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Making the Move to Cloud Services


Migrating to public cloud services can be an exciting time. It also can be a stressful time. Here are some tips to help make it easier.

1. Assess your goals.

What are your objectives in moving to the cloud? Are you looking to offload cumbersome big data so your in-house physical IT environment is more productive? Are you looking to improve performance? Do you want to unload your physical production and capitalize on the flexibility, uptime and disaster recovery (DR) services that the cloud offers? 

2. Take an inventory of your assets.

Assess your existing infrastructure and its inherent dependencies. Who needs which applications and databases and how do they use them? Then prioritize them in order of importance. Know what performance metrics are acceptable from the users’ point of view, as well as interdependencies between users and departments. Review, update and clearly document security policies, data governance, compliance requirements and data access controls.

3. Determine which workloads to migrate first and why they are the best candidates.

Prepare users for how they may be effected, and solicit their input. Keep in mind that many legacy applications weren’t written with portability or virtualization in mind, and may be tied to very specific environments that can’t be duplicated in the cloud. Others, such as database- or performance-intensive applications, may be best run on bare-metal.

4. Review your migration options.

There are a variety of methods for migrating your data to the cloud.

  • Manual Migration.

    You can obtain access to the new environment from your CSP by copying over your data and configurations via the Internet. Make sure everything migrates to the new environment so no unknown dependencies surface, and the application isn’t attempting to communicate with something that’s not there.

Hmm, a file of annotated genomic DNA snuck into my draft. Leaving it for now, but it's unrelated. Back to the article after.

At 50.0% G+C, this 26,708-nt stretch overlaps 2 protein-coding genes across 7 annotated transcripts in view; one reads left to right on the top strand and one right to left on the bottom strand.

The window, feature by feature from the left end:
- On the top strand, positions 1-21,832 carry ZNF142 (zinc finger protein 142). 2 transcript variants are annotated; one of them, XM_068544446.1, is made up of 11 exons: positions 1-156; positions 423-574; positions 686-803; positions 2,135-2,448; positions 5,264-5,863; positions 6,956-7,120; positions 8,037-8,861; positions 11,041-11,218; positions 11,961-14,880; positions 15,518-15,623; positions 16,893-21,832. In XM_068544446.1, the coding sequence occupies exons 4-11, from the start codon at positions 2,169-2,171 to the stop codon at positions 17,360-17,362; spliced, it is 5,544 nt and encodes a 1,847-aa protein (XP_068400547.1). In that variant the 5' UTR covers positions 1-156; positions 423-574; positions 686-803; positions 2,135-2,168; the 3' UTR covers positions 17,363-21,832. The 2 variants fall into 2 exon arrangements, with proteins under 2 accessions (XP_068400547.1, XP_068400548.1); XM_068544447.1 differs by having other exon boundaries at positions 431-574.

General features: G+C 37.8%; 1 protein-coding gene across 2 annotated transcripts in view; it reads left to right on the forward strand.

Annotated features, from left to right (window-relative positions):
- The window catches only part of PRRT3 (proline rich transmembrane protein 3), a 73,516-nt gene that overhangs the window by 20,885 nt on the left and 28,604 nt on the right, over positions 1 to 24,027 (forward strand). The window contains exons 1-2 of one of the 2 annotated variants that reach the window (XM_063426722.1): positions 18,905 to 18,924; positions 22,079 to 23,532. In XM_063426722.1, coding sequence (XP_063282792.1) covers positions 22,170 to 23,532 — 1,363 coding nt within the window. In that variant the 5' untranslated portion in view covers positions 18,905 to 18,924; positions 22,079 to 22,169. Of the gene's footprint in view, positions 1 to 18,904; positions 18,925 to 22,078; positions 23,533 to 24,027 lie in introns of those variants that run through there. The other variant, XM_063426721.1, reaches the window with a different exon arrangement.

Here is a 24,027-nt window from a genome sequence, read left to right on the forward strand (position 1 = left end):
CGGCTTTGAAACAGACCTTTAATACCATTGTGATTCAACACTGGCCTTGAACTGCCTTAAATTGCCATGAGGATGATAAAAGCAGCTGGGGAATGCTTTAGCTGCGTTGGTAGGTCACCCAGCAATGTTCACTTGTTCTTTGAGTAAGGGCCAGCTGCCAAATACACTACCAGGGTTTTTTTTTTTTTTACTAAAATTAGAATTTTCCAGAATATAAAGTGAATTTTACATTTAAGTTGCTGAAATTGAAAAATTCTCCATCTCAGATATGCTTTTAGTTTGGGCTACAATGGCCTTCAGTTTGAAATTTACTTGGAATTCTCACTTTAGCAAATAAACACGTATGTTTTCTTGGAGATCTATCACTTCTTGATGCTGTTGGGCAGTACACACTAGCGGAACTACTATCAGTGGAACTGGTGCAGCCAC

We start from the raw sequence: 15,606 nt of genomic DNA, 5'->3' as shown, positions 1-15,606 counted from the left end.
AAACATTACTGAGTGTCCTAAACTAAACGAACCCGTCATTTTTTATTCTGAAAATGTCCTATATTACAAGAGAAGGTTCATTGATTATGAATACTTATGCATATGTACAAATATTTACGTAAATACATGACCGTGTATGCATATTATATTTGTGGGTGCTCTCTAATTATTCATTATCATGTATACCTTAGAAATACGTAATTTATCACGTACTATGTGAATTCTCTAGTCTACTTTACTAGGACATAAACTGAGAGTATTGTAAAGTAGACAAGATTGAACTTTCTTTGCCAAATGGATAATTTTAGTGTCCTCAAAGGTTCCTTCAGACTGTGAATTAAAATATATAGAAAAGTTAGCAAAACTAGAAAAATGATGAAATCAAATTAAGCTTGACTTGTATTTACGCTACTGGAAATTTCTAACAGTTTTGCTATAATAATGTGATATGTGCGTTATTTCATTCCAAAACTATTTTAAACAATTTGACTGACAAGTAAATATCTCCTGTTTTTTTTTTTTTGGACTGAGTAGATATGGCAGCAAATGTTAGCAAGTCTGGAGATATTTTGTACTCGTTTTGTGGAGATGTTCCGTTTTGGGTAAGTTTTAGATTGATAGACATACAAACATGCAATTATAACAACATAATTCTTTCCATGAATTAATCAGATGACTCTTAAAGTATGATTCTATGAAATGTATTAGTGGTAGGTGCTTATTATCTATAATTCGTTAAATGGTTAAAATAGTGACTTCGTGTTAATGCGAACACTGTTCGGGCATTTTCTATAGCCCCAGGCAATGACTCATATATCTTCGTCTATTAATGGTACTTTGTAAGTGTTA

Offline Media Transfer by Shipping Portable Media. You can perform the conversion and copy to a drive, ship it, import the virtual images and test. Not all CSPs will support attaching physical devices to their environments.  Check before you assume this is an option.

  • Internet Transfer of Virtual Disk Images

    You can upload your workloads in native format or the CSP’s format to a SFTP server or similar system. In this scenario, your provider imports the virtual images to its cloud.

  • Software Agent-Based Data Replication

    Another option is installing replication software on the old server and the new destination server. When the new server catches up with the old server, stop replication and test the new server. Restart synchronization until the new server catches up again. When replication and testing are complete, you can failover.

  • Full Server Failover Using Software Agents.

    Yet another option is to install the software on your old server and replicate the entire source system to a shell VM, agent to agent or to an aggregated target such as a VM appliance. When the new server catches up with the old server, stop replication and test the new servers, and repeat until you failover.

    No matter which option you ultimately choose, you will have clean up tasks. Be sure to account for various tasks such as updating DNS, VPN tunnels and SSL certificates, to name a few.  You may have a long list of other site specific items that will require clean up.  Do not make the assumption that your new CSP is going to take care of all of these independent of your involvement.

5. Determine your time objectives.

What sort of time frame are you looking at to make your migration?  If you’re a small business, you can possibly “forklift” your IT environment. That means to move it all at once. Shut the system down on a Friday. Have it up and running on a Monday. This is a cost-effective approach, but one that comes with risk. You may end up troubleshooting unforeseen issues while simultaneously dealing with production. 
If you are an enterprise business, consider the more methodical “phased migration” in which you migrate workloads over time. The benefits include a more structured approach and less margin of error in computing, compliance and security. 

6. Partner with your CSP.

If the list of options feels long and the variables many, you may want to consider planning your migration with your CSP. A good provider will tailor your migration to your company’s individual needs and goals.  It will make you fully aware of its capabilities, spot potential challenges, help you plan the migration and be there to assist you when moving day comes. 

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About Peak 10

"Our values are the foundation for everything we do at Peak 10, and are ultimately what enable us to earn our customers' business and their trust."
David H. Jones,
Board Member, Peak 10 + ViaWest